- Treating underlying comorbidities (incomplete bladder emptying secondary to prolapse, diabetes, hypertension, increased central girth, etc).
- Implementing healthy weight loss if an individual is experiencing increased central girth (central obesity). The excess weight can cause increased abdominal pressure which can cause stress the pelvic floor muscles and result in loss of urine.
Remember, combination therapy with localized hormone creams, oral medications, other treatment options, and pelvic floor exercises shows optimal improvement when done together vs. individually. Surgery should be reserved as the last possible option, as this is not always the best long term option for incontinence treatment.
Is Incontinence with Menopause Temporary or Permanent?
Unless treated, the incontinence will not resolve and will worsen throughout menopause. However, once interventions have been implemented and incontinence improves, those treatments will have to continue to be implemented or the incontinence will return. Therefore, there is no “cure” for incontinence in menopausal women, only management and treatment of symptoms.
The lack of cure can definitely cause a lot of frustration for older women when having to continue with treatment options. Unfortunately, the effects of menopause are not reversible and will continue when estradiol and testosterone are not produced in the body secondary to ovarian failure due to menopause.
How to Prevent Incontinence with Menopause
Starting the above treatments / interventions before menopause begins is a great way to prevent urinary incontinence. Specifically, starting localized hormone therapy can be helpful in the perimenopausal time frame.
Seeing a pelvic floor physical therapist before, during, and after having a baby is extremely helpful, as well. It is important to see a pelvic floor physical therapist at the first signs of urinary incontinence or after a pelvic surgery (especially a hysterectomy). It is worth noting that most pelvic floor physical therapists will need a referral from a healthcare provider. You can also help avoid urinary incontinence by avoiding constipation and staying hydrated, as well as eating foods that do not cause bladder irritation for the individual (some people can have tomato based products that do not cause incontinence, however some cannot).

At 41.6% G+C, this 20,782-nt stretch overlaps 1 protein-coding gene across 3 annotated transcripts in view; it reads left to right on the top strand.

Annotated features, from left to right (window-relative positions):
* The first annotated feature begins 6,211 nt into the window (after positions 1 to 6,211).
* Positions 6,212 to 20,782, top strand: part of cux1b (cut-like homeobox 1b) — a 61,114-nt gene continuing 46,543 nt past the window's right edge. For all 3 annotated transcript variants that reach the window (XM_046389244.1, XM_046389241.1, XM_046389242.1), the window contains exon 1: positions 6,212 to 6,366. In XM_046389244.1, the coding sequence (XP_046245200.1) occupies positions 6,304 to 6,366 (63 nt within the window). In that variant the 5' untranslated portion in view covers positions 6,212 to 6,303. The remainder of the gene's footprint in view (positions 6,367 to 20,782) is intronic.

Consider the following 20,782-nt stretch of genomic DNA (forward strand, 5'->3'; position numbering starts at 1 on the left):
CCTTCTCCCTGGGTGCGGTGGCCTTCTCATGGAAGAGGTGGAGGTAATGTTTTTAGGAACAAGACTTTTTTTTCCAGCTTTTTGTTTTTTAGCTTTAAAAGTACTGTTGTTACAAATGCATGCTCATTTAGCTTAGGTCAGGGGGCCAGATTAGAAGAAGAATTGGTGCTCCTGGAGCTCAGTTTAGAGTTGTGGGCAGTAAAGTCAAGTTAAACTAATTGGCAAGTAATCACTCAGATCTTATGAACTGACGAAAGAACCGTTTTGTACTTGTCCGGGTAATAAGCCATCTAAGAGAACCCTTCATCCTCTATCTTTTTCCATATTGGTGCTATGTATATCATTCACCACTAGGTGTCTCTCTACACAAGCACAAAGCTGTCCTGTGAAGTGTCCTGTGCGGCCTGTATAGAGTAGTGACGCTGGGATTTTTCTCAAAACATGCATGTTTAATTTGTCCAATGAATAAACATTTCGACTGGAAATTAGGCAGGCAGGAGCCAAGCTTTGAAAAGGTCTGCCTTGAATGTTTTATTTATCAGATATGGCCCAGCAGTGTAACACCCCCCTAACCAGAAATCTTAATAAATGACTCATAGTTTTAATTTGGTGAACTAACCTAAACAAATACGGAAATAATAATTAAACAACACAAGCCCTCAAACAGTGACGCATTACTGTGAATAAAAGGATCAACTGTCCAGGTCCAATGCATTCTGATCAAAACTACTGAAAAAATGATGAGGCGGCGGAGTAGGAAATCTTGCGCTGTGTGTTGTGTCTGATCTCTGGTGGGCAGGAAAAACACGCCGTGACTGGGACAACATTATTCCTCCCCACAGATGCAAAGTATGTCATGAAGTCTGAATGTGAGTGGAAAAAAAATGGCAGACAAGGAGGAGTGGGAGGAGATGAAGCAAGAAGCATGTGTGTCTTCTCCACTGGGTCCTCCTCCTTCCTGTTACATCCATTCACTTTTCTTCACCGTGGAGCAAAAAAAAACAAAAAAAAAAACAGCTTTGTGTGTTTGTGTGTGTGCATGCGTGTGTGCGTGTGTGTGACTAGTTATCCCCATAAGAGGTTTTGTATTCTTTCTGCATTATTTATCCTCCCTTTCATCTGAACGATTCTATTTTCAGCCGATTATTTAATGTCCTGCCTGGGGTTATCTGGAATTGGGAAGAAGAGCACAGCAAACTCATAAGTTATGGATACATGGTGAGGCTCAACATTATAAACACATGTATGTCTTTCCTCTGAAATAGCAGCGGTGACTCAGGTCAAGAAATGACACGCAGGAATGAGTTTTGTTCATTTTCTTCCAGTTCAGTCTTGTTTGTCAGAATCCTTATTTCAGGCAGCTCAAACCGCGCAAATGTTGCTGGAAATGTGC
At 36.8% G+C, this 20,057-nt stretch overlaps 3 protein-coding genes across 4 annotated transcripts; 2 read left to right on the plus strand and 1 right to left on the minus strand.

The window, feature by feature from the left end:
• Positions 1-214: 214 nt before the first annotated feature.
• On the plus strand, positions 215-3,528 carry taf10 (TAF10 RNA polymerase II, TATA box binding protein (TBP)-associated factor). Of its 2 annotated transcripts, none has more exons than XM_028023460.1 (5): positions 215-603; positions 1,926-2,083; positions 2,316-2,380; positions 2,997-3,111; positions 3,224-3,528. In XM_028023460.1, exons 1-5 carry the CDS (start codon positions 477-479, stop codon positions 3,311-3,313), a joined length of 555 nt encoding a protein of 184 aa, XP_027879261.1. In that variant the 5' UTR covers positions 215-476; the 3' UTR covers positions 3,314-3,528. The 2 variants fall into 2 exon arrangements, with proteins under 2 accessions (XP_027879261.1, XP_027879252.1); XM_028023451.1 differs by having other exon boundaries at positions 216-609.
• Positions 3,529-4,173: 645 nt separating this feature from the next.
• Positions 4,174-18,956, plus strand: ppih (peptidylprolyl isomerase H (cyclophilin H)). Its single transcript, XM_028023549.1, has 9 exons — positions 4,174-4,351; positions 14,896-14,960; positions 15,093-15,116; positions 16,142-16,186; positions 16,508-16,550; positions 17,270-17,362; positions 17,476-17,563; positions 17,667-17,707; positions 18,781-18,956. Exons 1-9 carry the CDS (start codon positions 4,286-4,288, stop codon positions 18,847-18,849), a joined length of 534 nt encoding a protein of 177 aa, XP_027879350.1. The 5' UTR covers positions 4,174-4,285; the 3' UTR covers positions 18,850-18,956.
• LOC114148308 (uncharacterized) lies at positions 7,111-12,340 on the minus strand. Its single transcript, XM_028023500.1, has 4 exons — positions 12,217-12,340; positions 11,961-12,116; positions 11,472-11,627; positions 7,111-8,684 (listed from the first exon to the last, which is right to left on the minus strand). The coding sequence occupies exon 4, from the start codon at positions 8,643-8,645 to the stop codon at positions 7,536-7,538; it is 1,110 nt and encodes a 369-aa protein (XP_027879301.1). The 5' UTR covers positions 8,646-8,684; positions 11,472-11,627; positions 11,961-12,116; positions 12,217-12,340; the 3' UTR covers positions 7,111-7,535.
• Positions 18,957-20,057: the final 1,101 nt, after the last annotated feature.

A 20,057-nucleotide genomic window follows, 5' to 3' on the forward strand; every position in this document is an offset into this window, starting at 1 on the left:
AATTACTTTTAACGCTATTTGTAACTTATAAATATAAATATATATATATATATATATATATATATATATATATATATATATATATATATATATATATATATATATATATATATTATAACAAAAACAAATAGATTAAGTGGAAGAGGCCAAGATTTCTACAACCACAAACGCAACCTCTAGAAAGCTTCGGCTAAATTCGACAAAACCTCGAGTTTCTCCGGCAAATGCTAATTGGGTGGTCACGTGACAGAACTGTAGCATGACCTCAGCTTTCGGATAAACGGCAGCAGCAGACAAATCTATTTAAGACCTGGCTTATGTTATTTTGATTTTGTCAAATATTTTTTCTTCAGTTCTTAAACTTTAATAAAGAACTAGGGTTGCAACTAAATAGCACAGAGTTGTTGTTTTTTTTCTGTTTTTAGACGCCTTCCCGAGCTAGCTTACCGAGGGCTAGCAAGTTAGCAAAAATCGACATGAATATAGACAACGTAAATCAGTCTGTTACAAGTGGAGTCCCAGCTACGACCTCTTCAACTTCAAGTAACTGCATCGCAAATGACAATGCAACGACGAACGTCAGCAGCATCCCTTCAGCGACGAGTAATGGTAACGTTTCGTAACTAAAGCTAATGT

If you’re experiencing bladder control problems as a result of your menopause, there are a plethora of treatment options available. If you need incontinence products to supplement your treatment, Aeroflow Urology can provide you with bladder control supplies specific to your unique needs and level of bladder leakage. Simply fill out our quick and easy form above, and our Continence Care Specialists will reach out in 2 business days to confirm your coverage options.
Information provided on the Aeroflow Urology blog is not intended as a substitute to medical advice or care from a healthcare professional. Aeroflow recommends consulting your healthcare provider if you are experiencing medical issues relating to incontinence.